Photo/Illutration A worker affiliated with the U.S. military, front, collects soil samples near a hanger from which extinguisher foam leaked at U.S. Marine Corps Air Station Futenma in Ginowan, Okinawa Prefecture, on May 1. (Provided by the Defense Ministry)

The Defense Ministry revealed at a May 20 meeting there was a second leak of potentially toxic firefighting foam at a U.S. military base in Okinawa Prefecture.

This one occurred in December last year, months before a similar foam leak happened in April that sparked outrage in the local community. 

A Foreign Ministry source said it is not yet clear whether there is a need to conduct an on-site investigation into the December leak, but Defense Ministry officials said they are seeking more information about the incident from the United States.

On April 10, firefighting foam leaked from equipment kept at U.S. Marine Corps Air Station Futenma in the city of Ginowan. An estimated 144,000 liters of the substance leaked outside the base.

The foam contains perfluorooctanesulfonic acid (PFOS), a compound known to cause cancer through prolonged exposure in natural surroundings.

The manufacture and use of PFOS was banned, in principle, by an international treaty in 2009. Japan prohibits the manufacture, use and import of the compound.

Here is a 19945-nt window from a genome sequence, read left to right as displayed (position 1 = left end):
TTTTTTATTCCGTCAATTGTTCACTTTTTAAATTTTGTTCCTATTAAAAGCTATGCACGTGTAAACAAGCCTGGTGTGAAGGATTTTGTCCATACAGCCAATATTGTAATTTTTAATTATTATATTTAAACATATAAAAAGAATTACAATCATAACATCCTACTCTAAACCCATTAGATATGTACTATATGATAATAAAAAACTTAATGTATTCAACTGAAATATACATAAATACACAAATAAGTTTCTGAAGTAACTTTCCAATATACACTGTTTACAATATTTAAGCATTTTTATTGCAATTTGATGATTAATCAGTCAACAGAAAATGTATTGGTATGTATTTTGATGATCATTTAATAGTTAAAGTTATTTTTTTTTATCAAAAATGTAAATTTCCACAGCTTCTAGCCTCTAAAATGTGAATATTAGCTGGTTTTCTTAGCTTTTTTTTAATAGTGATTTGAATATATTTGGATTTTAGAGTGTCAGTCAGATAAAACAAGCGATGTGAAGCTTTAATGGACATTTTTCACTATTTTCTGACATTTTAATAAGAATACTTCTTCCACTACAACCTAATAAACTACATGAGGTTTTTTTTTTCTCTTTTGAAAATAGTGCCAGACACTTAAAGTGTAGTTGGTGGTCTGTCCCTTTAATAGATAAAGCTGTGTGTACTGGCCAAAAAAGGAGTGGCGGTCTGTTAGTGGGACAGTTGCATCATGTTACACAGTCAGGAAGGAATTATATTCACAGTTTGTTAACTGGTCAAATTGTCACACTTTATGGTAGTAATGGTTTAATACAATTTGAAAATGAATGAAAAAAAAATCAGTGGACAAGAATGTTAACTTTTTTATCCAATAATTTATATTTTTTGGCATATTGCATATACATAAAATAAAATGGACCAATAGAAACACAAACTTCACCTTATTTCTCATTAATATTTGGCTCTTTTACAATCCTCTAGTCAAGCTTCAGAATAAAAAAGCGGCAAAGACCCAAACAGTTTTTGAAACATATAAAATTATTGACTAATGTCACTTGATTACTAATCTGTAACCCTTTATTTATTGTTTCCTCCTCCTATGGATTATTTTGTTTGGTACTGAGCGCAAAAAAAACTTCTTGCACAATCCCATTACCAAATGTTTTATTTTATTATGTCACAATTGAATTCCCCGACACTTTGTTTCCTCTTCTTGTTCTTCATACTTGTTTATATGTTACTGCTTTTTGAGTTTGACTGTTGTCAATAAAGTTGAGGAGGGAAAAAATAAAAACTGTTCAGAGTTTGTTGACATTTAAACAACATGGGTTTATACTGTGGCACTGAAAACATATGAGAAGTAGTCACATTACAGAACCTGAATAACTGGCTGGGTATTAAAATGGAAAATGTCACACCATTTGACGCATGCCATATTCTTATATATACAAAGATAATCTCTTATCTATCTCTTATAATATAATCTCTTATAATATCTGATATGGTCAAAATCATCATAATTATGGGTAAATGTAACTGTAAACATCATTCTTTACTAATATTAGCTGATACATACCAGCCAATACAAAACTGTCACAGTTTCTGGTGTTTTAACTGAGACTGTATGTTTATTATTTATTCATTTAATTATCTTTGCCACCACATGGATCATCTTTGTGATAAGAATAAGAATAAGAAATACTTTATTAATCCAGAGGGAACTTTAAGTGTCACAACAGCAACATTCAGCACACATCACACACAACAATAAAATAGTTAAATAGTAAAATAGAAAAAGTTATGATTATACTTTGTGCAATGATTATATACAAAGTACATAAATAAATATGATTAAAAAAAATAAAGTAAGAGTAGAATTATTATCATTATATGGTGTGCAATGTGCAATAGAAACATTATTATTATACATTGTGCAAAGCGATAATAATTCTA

At a Lower House Foreign Affairs Committee on May 20, Seiken Akamine, a Japanese Communist Party member who was elected from the Okinawa No. 1 constituency, said the leakage of the foam in April was not the first to occur at the base.

A Defense Ministry official admitted that fact to the committee, saying that a malfunctioning fire extinguishing system caused the foam to leak at the base on Dec. 5.

The official said the U.S. side told the ministry that it removed almost all the foam leaked at the base and that there is no need for concern about an environmental impact since leakage of the foam was not confirmed outside the base.

Akamine pressed the official for more details.

“The U.S. military itself admitted that the foam leaked outside the base (in December),” he said, citing a document obtained by a British journalist through a Freedom of Information request. The document is believed to be a U.S. military internal investigation report. 

“We are asking the U.S. side to provide (the document) to investigate a connection between the leakage in April and one in December,” said the ministry official.

In the document, a question that asked if the foam had spilled outside the base was answered “YES.”

But the document also noted there was no visible evidence that shows firefighting foam leaked outside the base.

As for whether an on-site investigation into the December leakage is needed, which could be done under provisions of an environmental supplementary agreement to the Japan-U.S. Status of Forces Agreement, a Foreign Ministry source said, “It depends on the contents of the document.”

(This article was written by Daizo Teramoto and Hideki Kitami.)